Kampala, Uganda | THE INDEPENDENT | Attorney General William Byaruhanga has asked for some more days to table electoral reforms. According to Byaruhanga, government will table the proposed reforms within a period of ten days.
He disclosed this while updating plenary on the progress on tabling the proposed electoral reforms.
In 2016, Supreme Court judges led by Chief Justice Bart Katureebe listed 10 electoral reforms while delivering judgment in the Amama Mbabazi versus Kaguta Museveni and two others Presidential Election Petitions.
Some of the recommendations for the reforms are; extension of the filing and determination period of presidential election petitions to 60 days to enable the concerned parties and court to adequately prepare and present their case, enacting a law to bar the involvement of public servants from meddling in elections and punishment of media houses, which refuse to grant equal airtime to all presidential candidates among others.
The recommendations are aimed at creating reforms that will guarantee free and fair presidential elections in 2021 and beyond.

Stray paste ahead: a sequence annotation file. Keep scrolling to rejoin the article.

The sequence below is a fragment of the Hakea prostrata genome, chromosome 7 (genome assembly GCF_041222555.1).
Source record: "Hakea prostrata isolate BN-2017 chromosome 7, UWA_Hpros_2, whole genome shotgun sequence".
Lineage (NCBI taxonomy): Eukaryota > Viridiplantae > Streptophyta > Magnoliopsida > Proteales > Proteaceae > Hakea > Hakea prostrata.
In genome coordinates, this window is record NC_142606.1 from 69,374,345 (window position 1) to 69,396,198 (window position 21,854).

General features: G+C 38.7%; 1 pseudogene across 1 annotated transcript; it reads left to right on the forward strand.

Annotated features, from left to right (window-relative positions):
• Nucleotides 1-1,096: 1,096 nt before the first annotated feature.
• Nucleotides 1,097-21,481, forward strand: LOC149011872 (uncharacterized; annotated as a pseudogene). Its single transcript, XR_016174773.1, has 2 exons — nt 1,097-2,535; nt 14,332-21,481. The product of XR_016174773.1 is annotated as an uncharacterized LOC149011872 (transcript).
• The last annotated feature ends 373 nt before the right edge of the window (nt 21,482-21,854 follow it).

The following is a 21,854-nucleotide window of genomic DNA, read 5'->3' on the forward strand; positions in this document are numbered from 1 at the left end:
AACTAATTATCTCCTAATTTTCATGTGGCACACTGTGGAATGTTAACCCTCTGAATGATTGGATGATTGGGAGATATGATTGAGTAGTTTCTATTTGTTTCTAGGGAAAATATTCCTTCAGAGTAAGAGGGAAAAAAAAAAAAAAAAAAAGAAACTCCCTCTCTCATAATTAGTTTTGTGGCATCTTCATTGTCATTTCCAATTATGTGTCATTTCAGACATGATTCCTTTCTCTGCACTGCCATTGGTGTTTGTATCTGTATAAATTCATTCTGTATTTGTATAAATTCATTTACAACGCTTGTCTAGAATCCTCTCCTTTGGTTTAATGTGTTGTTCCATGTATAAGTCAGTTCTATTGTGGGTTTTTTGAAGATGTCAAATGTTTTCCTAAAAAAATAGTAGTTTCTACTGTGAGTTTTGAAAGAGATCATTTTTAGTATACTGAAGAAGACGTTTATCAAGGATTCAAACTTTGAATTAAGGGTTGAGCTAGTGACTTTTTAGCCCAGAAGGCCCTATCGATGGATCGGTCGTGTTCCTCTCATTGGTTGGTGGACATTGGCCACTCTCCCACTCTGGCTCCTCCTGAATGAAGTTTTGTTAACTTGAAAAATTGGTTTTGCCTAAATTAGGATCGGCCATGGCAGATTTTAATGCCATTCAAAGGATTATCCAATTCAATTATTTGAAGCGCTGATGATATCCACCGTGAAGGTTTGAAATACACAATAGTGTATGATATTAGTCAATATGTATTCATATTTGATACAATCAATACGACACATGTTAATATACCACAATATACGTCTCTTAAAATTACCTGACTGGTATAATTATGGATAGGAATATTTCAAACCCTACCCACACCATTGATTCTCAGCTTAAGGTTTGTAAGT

The opposition led by Shadow Attorney General, Wilfred Niwagaba has been plotting to table the proposed electoral reforms following Government’s delay since the Supreme Court made the orders.
Recently, the Deputy Speaker of Parliament, Jacob Oulanyah gave Government up to May 14th to table electoral reforms or they give a private member an opportunity to table proposed reforms.
On Tuesday, the Attorney General Byaruhanga blamed the delay by government to table the proposed reforms on lack of funds to facilitate the Constitutional Review Commission.
He however, said they are now set to go within the next 10 days since the Finance ministry has assured them of funding.
Byaruhanga said the draft Bills have already been prepared pending submission to Cabinet for approval before they are introduced in Parliament by end of May 2019 for debate and enactment.
Some of the bills are; The Electoral Commission (Amendment) Bill, The Presidential Elections (Amendment) Bill, The Parliamentary Elections (Amendment) Bill, and The Local Governments (Amendment) Bill.
He says if Government doesn’t table their proposal, then the opposition can be given that opportunity.
Niwagaba’s appeal to have his wider proposal on electoral reforms were rejected as the house directed that the Government be given a chance to finalize its work.
Oulanyah gave Government up to 10 days as requested to table the reforms.